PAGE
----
Solondz was born in Newark. Not much has been written about his early life in New Jersey besides being from Newark. He wrote several screenplays while working as a delivery boy for the Writers Guild of America. Solondz earned his undergraduate degree in English from Yale and attended New York University’s (NYU) Graduate MFA Program in film and television, but did not complete a degree.
During the early 1990s, Solondz worked as a teacher of English as a second language to newly arrived Russian immigrants at NYANA, a refugee resettlement agency in New York City, an experience he has described as deeply rewarding. Interestingly, in his film Happiness, the character Joy finds a similar experience to be traumatic. It leads her to be more symphatetic to workers’ strikes.
One of Solondz’s short films was Schatt’s Last Shot, made in 1985. The title character is a high schooler who wants to get into Stanford, but his gym teacher hates him. The teacher fails him because he cannot make a shot in basketball. He has no luck with the girl of his dreams, but he wishes he was more like the coach, whom he challenges to a game of one-on-one. The short has seldom been seen outside film schools.
In 1989 Solondz wrote and directed Fear, Anxiety & Depression, an episodic comedy about fledgling playwright Ira (played by Solondz) and his frustrating interactions with the opposite sex. The film’s fractured narrative structure and casual relationship with the “fourth wall” are somewhat reminiscent of Annie Hall, and the neurotic, bespectacled protagonist uncomfortable with attainable love is reminiscent of many of Woody Allen’s roles. As Solondz’s approach to writing changed considerably after this film, it bears little resemblance in tone or style to his later work, except in its bleak world outlook and the way in which it draws humor from grim situations such as suicide attempts and sexual assault. Characterizations are broader than viewers of Solondz’s more deadpan later films might expect. The film contains several musical interludes, including three songs written for the film. Stanley Tucci appears in one of his earliest roles as an old, disliked acquaintance of Ira’s, who takes up playwriting on a whim and instantly becomes the toast of Off-Broadway. The studio’s second-guessing soured Solondz on the film and directing in general; as a result, the film rarely appears on Solondz’s official filmography.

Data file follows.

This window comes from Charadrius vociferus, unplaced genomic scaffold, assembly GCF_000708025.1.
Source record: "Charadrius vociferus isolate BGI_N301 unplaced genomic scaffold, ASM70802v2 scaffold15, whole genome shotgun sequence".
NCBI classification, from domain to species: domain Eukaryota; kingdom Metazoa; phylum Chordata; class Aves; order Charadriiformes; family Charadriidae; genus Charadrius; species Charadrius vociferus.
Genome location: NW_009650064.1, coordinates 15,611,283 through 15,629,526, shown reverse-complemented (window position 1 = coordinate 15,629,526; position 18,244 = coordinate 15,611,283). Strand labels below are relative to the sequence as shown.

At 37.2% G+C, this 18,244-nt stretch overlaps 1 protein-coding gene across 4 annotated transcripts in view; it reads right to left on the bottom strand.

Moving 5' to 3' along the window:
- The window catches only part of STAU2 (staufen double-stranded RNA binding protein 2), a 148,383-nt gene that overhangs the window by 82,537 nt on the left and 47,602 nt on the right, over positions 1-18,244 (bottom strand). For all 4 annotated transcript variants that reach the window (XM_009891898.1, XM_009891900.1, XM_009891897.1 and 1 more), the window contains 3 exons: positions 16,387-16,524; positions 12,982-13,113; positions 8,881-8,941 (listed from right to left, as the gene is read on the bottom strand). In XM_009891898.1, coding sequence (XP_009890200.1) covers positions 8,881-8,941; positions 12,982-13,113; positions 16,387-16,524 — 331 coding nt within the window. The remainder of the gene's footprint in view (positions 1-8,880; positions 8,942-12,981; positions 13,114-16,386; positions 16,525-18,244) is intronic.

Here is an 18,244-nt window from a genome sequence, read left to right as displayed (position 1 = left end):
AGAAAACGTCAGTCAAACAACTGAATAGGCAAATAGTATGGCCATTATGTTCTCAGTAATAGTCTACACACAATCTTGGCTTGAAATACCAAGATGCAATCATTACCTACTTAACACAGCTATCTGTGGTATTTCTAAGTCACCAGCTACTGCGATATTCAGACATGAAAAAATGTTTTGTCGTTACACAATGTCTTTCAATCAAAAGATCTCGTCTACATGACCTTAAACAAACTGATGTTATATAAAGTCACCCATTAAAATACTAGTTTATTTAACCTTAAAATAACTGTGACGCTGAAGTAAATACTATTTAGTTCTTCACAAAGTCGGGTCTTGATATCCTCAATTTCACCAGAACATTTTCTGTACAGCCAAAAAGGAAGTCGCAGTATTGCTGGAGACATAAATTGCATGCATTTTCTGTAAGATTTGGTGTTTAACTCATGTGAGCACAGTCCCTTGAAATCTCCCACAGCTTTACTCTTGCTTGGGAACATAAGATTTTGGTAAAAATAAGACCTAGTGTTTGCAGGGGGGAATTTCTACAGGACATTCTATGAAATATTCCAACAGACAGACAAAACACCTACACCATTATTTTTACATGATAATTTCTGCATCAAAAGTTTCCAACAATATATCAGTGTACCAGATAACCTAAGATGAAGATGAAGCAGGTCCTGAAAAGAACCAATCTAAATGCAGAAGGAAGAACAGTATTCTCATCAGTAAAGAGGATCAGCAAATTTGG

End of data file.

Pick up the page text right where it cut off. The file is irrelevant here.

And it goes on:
The frustrations of his first feature led Solondz to swear off further involvement with the industry. More than five years later, an attorney friend urged Solondz to give filmmaking another go, and promised to partially finance any project Solondz came up with. The end result was 1995’s Welcome to the Dollhouse, which went on to win the Grand Jury Prize at the Sundance Film Festival.
The rest is cult film and Hollywood history.
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